Sunday, June 08, 2008

Seven Kicks for a Sunday in June

Every Sunday, Jules and Eisha of Seven Impossible Things Before Breakfast host 7Imp's 7 Kicks, and invite all readers to do the same. It's a way to take stock of the week and recognize one's blessings. Thinking up seven positive things that happened each week is good for me, because I tend to be a grumbling camel. Fortunately, I can always finesse the list by listing "the first cup of coffee" if I get really stumped for blessings.

Here are my seven kicks for the week:

1) I had a lovely outdoor birthday party gig yesterday. It was chilly and grey, but it didn't rain, and that was a boon to the event. There were 30 children in attendance, so it was more of a "storytelling concert" that I'd do for general admittance audience. Afterward, I let the children come up for a little open-mike session. One little girl told a story, three children sang, "Twinkle Twinkle" and a few just wished the two birthday girls Happy Birthday. I'd had good communication with the mother over the past couple of months, too, so we both had a good idea of what the program would entail. She was a gracious and generous host who ended up inviting my husband and daughter to partake of the festivities (they had been exploring the park while I performed). I told "The Three Dolls" (a story from India that you can find in David Holt's Ready to Tell Tales), Joan Chase Bowden's Why the Tides Ebb and Flow, "Two Goats on a Bridge" from Margaret Read MacDonald's Three Minute Tales, plus a couple of string stories from Anne Pellowski's The Story Vine and a few of my standard songs. Toward the end of "Jenny Jenkins," the dresses began to blow off of the flannel board, and the children helped rescue them. (I had anticipated that the "wind fairies" might be mischievious that day, and therefore presented only one flannel-board song.) Oh, and I can't believe I almost forgot this: one of the girls in the audience played air-guitar during "Jenny Jenkins."

2) Jules of 7Imp just sent me four mix cds. I'm thrilled to be able to listen to so much new music. Contrary to the theory that mix cds cut into the music industries' profits, I end up spending more money after listening to mix cds because I find new musicians to like. Q.E.D.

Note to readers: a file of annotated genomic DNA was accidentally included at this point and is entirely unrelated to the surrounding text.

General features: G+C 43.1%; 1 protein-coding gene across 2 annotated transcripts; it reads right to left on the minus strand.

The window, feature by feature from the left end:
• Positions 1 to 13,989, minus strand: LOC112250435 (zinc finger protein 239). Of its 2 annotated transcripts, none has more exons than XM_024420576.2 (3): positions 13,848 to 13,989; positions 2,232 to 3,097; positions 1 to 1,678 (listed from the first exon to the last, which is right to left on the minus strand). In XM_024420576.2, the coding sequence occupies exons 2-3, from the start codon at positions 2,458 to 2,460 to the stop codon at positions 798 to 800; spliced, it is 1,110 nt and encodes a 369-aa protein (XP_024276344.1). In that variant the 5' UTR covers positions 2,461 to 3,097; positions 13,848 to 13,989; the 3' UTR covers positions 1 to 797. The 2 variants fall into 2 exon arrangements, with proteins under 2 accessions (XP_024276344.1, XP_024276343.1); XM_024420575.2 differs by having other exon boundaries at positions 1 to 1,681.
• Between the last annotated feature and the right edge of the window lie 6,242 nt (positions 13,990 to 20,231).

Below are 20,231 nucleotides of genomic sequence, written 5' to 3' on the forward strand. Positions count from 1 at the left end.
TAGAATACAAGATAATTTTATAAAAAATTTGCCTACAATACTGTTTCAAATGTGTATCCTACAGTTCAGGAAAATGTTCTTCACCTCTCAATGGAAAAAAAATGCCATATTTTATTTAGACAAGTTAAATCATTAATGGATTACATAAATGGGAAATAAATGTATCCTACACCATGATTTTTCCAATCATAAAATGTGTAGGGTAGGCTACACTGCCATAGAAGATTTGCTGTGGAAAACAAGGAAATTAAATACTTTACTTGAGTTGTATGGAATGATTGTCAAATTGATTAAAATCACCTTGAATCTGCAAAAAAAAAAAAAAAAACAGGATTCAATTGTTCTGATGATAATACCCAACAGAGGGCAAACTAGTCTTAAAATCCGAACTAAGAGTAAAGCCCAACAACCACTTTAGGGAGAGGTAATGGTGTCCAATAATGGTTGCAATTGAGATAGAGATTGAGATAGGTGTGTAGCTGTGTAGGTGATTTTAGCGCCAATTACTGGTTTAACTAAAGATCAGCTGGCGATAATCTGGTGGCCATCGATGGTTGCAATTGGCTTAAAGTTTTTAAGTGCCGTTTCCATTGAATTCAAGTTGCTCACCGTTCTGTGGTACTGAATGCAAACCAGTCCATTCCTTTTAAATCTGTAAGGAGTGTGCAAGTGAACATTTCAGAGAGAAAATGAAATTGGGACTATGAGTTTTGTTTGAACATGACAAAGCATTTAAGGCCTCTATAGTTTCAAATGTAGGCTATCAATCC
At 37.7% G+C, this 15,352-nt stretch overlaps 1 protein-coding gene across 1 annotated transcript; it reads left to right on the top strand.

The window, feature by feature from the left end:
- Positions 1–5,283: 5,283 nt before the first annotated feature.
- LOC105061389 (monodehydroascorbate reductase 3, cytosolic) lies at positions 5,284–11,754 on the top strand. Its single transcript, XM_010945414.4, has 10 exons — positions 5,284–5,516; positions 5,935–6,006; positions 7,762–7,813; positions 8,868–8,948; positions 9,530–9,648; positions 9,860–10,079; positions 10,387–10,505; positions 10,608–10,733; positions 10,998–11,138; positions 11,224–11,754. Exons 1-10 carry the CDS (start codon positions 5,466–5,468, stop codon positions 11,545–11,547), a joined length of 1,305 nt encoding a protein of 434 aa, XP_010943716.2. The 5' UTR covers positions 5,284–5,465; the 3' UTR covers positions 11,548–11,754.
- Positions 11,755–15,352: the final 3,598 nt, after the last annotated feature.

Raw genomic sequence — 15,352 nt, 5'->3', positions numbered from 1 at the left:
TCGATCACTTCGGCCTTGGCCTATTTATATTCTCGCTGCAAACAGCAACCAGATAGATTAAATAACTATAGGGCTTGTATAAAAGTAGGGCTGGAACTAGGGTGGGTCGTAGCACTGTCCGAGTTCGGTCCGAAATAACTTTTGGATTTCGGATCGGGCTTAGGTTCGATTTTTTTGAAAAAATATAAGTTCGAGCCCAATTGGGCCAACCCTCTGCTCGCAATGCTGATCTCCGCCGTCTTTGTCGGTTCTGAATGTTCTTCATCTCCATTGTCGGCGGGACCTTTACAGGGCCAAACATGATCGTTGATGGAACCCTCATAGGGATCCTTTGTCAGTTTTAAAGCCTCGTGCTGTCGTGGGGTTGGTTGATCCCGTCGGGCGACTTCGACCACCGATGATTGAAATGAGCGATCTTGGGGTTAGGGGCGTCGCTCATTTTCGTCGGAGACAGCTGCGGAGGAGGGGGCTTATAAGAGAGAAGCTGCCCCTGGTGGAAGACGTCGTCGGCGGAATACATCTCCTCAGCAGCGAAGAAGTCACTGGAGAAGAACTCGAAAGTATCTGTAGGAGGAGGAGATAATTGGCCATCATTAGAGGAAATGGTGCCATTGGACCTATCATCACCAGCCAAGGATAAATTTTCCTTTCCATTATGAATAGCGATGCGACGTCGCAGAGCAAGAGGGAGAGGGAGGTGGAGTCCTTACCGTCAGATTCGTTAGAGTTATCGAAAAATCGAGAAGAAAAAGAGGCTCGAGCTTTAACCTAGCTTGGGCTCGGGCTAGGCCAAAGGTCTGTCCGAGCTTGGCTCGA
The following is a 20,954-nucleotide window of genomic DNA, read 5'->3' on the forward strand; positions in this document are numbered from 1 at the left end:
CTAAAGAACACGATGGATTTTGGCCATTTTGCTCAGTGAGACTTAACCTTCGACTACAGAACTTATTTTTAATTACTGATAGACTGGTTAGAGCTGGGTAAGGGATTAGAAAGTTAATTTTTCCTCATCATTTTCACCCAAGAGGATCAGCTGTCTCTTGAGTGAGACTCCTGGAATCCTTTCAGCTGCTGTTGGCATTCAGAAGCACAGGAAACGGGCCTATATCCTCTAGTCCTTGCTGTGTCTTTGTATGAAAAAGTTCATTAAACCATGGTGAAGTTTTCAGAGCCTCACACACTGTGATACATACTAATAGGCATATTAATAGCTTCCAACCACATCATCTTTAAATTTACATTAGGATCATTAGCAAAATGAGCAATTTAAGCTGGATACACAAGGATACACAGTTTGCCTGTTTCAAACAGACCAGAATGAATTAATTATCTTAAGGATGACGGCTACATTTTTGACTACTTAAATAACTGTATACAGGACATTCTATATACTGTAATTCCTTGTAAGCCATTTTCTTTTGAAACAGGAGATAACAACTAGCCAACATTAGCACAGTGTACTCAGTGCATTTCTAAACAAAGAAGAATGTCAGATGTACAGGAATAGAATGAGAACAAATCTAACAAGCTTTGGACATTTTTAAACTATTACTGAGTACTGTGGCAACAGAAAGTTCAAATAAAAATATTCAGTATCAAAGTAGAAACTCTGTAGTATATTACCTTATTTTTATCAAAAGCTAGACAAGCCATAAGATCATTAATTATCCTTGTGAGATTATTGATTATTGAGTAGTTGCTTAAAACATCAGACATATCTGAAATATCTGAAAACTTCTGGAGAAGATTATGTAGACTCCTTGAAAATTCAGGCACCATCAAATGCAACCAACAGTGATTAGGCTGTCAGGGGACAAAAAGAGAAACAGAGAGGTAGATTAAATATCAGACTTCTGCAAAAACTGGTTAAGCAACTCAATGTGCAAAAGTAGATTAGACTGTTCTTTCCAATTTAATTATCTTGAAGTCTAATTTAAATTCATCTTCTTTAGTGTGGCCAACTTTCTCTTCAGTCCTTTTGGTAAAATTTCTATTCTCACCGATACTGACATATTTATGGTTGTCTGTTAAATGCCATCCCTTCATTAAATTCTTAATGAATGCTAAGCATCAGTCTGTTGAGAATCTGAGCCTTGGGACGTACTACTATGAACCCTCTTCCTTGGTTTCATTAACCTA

3) We got a copy of Recess Monkey's new cd, "Tabby Road" a month ahead of schedule because we helped to record it. I'm working on a review, but will wait to post it until closer to the release date. I've got to say, it's their best yet, with a number of songs that are earworms. I've been singing, "S-L-Double E-P Over, it's Double-E-P Over with you/ feelin' kind of groovy with a pizza and a movie, it's a Double-E-P Over with You!"

4) Sam Phillips' new album, Don't Do Anything,came out last week, and I've been listening to it quite a bit. My Sam appreciation is credited to Jules again, who jumped for joy when I told her that "Sister Rosetta Goes Before Us" was my favorite song on the Alison Krauss/Robert Plant Raising Sand album. The song, penned by Phillips, is on "Don't Do Anything," and it's even better when sung by the original song-writer.

5) Speaking of Sam Phillips, Philip the Pun and I are planning to attend her Borders Books and Music concert on Wednesday evening. Join us if you're so inclined!

6) I just got a note that Dan Zanes' new album, “¡Nueva York!” is on its way. Huzzah! (I have a confession to make: jamming with Dan Zanes and his band is up there on my wish list. I'm not saying that I'd be any good, but I figure that Colin Brooks' drums, John Foti's accordion and Elena Moon Park's violin would cover my short-comings, and besides, in we'd be in someone's living room, not in Carnegie Hall.)